When I look back on my path towards living a greener, healthier lifestyle, I often recall one of our last days in Edinburgh. At nearly 3 months pregnant with my son, our time in that vibrant historic city had come to a close and as we were packing and cleaning our flat, I began to get sick from the smell of the cleaners we were using. I used that opportunity to take a walk down to our local library and began searching for information on the safety of household cleaners and the results were disconcerting. That day, I vowed to carefully research any product we used in our home or around our family. Our goal was to find cleaning and personal care products that were safe for both ourselves and the environment.
Eight years ago, the availability of greener household products was scarce and those products that were available were pricey. Research and innovation were propelled by the demand for safer products. Today, I can shop at my local Walmart for laundry detergent, hand soap, dishwashing liquid and a multipurpose cleaner comprised of sustainable ingredients that are safe to use around my kids. But what about the packages that house these products? For a cleaner to truly meet the green benchmark, we must consider the packaging. One of the things I’ve started doing is refilling my hand soap dispensers to prevent the continual disposal (even if the packaging is recyclable) of those plastic bottles. But when it comes to other cleaners, I’ve yet to find a system that works save the ultra-concentrated laundry detergent offered in smaller packages by a handful of brands.
Founder of the innovative Replenish Refill System Jason Foster is utilizing this same concept of concentrated cleaners to “turn clean upside down,” both literally and figuratively. After sitting down to reflect on what is actually in our cleaning products, he realized that most cleaners are comprised of only 10% ingredients and 90% water. Concerned with the immense number of disposable bottles that end up in our landfills (and our oceans), Foster developed the Replenish Refill System. This reusable plastic bottle features a built-in measuring cup that attaches to a concentrated refill pod. To use, you simply flip the bottle upside down, squeeze the concentrated cleaner from the refill pod to the fill line, flip it over, and add water. Brilliant!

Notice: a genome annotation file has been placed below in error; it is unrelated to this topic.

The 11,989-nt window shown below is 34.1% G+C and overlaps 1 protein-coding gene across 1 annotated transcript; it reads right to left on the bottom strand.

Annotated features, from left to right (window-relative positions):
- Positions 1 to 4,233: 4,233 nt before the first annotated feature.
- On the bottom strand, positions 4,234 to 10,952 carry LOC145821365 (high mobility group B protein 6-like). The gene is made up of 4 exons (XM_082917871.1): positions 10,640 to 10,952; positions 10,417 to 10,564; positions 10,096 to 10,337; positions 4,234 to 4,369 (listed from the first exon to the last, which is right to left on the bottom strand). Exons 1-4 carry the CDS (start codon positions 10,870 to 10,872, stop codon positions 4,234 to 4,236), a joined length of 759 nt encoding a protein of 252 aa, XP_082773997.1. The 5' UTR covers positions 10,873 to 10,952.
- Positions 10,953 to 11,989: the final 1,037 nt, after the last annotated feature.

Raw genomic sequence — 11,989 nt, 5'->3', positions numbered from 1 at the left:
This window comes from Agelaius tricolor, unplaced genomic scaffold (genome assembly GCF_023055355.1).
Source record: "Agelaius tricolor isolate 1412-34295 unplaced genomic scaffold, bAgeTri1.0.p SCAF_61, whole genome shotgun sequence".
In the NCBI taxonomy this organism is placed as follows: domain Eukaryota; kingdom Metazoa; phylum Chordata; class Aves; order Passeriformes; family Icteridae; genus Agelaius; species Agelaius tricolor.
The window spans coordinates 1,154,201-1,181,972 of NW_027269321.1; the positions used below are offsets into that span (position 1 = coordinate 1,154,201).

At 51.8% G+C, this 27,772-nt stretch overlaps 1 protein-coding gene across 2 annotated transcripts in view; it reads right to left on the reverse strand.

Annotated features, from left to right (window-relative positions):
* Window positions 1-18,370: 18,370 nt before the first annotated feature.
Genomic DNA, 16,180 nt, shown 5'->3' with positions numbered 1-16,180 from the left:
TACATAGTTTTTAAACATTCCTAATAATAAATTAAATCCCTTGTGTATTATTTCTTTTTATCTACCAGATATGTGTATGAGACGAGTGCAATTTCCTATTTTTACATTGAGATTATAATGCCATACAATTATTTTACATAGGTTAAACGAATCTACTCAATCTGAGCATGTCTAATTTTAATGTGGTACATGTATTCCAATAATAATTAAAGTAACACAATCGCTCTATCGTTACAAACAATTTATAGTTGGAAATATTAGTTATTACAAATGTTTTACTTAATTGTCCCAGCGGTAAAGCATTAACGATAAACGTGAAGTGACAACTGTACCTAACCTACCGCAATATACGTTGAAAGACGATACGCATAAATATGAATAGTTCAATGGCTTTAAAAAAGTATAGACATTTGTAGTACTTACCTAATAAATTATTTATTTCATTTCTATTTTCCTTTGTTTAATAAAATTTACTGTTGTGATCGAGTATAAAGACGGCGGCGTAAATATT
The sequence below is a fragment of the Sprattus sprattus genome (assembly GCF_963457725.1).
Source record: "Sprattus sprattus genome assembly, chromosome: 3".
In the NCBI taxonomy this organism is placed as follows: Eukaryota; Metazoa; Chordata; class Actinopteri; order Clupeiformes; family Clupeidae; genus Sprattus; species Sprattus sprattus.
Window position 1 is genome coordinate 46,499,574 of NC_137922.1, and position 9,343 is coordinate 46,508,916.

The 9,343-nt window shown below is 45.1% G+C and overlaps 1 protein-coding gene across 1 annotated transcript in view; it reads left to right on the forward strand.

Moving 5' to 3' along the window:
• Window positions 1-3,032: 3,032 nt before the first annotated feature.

CleanPath‘s line of concentrated cleaners, available exclusively at Walmart, utilize the Replenish Refill System to help save families money while reducing the amount of waste that ends up in our landfills and oceans. Foster’s larger vision is to eliminate 1 million plastic bottles from the environment, remove one billion transportation miles off the roads and prevent one billion chemicals from entering the land, sea and air through his innovative new system.
At present, you’ll find the the following products: Foaming Hand Soap, Foaming Hand Sanitizer, Multi-Surface Cleaner, Bathroom Cleaner, and Glass Cleaner, each of which retail for $3.58 each. Each Refill Pod actually makes 3 bottles of cleaner, which means your cost per bottle is under $1! Refill pods can be purchased for $2.28 each and if you buy the entire line, you’ll never have to purchase another plastic bottle of cleaners, which will be an immense space-saver!
According to their website, the ingredients used in CleanPath’s line of cleaning products are those that pose the least concern among chemicals in their class. With that being said, I still feel I need more information about these chemicals to determine how “green” they are. Ideally, I’d love to see this system combined with cleaners with a “greener” chemical profile.
For more information about CleanPath (I highly encourage you to do your own research), visit MyCleanPath.com.